The key phrase here is “individual company retirement plan participants.” My retirement plan advice clients are the individuals who participate in company retirement plans—-not the company retirement plan itself.
Bagged-lunch seminars are not required
I have never attended a Benefits Committee meeting or submitted a request for proposal. I have never given a bag lunch seminar over lunch hour in the company cafeteria. Hell, I don’t even have a PowerPoint presentation on the topic.
In the summer of 1998, my technical analysis database provider began daily mutual fund pricing and charting services. At that time, I began to ask my client base — lawyers, doctors, Fortune 500 executives — if I could get a copy of their default menu of mutual fund options in their company retirement plan.
The sales pitch at that time was simple enough. I made the case to my clients that I was curious if I could apply the same stock market risk-management techniques and tactical asset allocation strategy that we used outside of their company retirement plan accounts to the monies inside their company retirement plan accounts.
As it has turned out, the stock market risk-management game plan is the same one that I always used for my client stock and ETF accounts. Tactically managing a default menu of mutual funds is just as easy. I use relative strength tools to identify the asset classes that are outperforming the stock market benchmarks.
In an offensive stock market environment, I know exactly what asset classes to own so the individual mutual fund picks are easy. In a defensive stock market environment, it does not matter what the computer model says you should own. Money market is the best investment available on any company retirement plan menu in times like that.
I think it is completely new information for most independent RIAs to think of the asset base in their current client’s company retirement plans as a pool of money in desperate need of an advisor.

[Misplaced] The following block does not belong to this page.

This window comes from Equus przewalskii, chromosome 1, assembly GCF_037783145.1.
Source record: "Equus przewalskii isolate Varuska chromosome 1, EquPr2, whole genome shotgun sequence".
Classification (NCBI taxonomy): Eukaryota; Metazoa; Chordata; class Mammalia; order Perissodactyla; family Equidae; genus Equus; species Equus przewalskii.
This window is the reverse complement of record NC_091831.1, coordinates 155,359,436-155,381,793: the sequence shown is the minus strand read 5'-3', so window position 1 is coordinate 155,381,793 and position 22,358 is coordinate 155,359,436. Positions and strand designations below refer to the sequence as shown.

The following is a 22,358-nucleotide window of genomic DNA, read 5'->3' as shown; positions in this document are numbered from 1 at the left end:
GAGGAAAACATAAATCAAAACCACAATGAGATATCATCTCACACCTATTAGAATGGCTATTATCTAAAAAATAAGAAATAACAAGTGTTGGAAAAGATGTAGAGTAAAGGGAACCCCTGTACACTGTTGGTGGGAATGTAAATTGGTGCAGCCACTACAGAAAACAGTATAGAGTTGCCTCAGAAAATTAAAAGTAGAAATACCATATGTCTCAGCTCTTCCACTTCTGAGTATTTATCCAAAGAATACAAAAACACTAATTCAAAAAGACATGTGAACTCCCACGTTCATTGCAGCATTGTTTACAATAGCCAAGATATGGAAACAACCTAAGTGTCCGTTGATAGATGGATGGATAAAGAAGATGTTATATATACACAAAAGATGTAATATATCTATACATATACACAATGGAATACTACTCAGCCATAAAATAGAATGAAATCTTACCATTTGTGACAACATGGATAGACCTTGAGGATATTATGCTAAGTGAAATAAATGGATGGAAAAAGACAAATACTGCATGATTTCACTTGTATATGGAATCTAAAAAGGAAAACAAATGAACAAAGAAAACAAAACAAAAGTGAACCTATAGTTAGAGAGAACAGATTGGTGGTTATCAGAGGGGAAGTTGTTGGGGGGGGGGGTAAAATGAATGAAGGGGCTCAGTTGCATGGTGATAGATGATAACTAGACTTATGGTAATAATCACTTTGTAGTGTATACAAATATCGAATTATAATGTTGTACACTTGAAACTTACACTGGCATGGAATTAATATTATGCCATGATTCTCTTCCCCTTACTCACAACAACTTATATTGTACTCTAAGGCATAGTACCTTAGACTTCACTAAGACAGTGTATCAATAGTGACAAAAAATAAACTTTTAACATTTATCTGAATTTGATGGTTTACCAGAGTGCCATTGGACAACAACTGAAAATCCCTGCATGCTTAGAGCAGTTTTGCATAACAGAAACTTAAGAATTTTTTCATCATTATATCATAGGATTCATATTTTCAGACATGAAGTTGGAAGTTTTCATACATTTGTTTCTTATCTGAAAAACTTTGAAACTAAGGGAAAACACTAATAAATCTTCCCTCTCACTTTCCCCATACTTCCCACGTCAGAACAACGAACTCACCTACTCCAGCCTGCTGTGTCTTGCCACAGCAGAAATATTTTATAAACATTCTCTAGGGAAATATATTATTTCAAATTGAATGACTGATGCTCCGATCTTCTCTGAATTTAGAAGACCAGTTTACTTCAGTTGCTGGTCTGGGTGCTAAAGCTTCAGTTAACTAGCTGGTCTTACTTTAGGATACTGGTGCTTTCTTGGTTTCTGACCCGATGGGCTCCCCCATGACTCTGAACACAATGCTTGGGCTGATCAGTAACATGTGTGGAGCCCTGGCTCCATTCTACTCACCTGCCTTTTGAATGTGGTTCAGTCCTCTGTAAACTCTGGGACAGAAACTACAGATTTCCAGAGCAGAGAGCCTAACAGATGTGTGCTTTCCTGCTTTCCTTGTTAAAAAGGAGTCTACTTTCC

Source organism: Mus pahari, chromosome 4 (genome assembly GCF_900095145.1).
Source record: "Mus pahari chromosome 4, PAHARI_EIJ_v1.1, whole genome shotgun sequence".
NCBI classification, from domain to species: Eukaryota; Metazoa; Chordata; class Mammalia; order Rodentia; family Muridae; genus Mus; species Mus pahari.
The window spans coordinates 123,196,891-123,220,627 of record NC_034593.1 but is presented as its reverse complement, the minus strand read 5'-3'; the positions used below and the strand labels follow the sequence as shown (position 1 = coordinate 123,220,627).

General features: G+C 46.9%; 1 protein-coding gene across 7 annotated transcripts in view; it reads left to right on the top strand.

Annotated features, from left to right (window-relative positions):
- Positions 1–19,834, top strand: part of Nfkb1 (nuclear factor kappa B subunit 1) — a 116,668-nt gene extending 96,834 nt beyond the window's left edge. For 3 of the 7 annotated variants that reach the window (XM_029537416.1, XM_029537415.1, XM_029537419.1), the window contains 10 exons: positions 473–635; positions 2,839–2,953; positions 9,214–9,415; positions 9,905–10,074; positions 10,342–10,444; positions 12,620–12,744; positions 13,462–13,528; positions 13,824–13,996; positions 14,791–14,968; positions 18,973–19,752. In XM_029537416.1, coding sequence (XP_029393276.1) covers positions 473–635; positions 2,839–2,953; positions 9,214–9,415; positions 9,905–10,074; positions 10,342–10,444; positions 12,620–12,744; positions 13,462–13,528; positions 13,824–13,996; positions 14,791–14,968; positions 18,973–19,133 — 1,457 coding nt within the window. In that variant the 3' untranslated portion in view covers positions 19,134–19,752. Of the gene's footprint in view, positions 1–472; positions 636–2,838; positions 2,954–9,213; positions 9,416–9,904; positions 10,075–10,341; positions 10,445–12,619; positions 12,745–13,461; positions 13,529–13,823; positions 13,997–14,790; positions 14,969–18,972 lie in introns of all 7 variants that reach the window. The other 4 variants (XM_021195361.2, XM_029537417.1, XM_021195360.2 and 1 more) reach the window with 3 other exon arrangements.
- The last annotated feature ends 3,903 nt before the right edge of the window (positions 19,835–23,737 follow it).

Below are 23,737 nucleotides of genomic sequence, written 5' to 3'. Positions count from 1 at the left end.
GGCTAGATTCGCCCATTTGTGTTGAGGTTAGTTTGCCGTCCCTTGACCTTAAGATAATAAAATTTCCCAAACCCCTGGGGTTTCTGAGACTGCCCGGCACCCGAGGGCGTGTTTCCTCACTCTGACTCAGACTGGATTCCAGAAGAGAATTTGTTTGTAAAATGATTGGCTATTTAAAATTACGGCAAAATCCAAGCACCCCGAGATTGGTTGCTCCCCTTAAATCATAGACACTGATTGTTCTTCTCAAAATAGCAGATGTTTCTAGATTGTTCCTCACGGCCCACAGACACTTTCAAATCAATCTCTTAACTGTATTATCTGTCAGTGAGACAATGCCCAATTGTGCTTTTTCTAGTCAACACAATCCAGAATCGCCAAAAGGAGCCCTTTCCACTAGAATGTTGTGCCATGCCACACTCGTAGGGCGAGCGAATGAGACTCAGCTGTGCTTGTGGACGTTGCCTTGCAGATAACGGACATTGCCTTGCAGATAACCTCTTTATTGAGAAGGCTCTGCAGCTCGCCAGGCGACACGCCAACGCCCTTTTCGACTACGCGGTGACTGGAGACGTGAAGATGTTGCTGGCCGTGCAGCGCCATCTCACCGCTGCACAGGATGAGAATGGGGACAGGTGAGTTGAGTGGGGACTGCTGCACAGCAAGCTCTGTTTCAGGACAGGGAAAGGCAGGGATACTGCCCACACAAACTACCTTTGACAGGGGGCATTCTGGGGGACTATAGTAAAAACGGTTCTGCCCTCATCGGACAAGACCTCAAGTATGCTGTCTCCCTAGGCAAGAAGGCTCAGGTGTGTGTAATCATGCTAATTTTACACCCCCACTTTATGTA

My current retirement plan advice clients have signed a discretionary advisory agreement designed by my compliance firm. As per my SEC audit of a few years ago, if I have a client’s company retirement plan log-in and password information, I am deemed to have discretionary authority in that advisory relationship.
My management fee schedule for my company retirement plan advice accounts is the same scale as my ordinary after-tax RIA managed accounts.
I don’t custody the money in the company retirement plan account. The retirement plan account stays at the company retirement plan provider—-either the main company retirement plan provider and or the self-directed brokerage account provider.
What’s more, I also think that most independent RIA’s would be shocked to learn that my advisory fees for this 401(k) advice niche business are paid to my firm directly from the client’s money market accounts inside the company retirement plan. That’s right; my advisory fees are paid in pre-tax dollars directly from the company retirement plan provider.
Major providers grant third-party access
Almost every major company retirement plan provider has policies and procedures in plan to allow third-party access to individual company retirement plan participant accounts.
When you add to that the fact that most large company retirement plans now include an SDBA option (self-directed brokerage option), most of what RIAs need now to enter the retirement plan advice business is already in place for the majority of their client’s and prospects.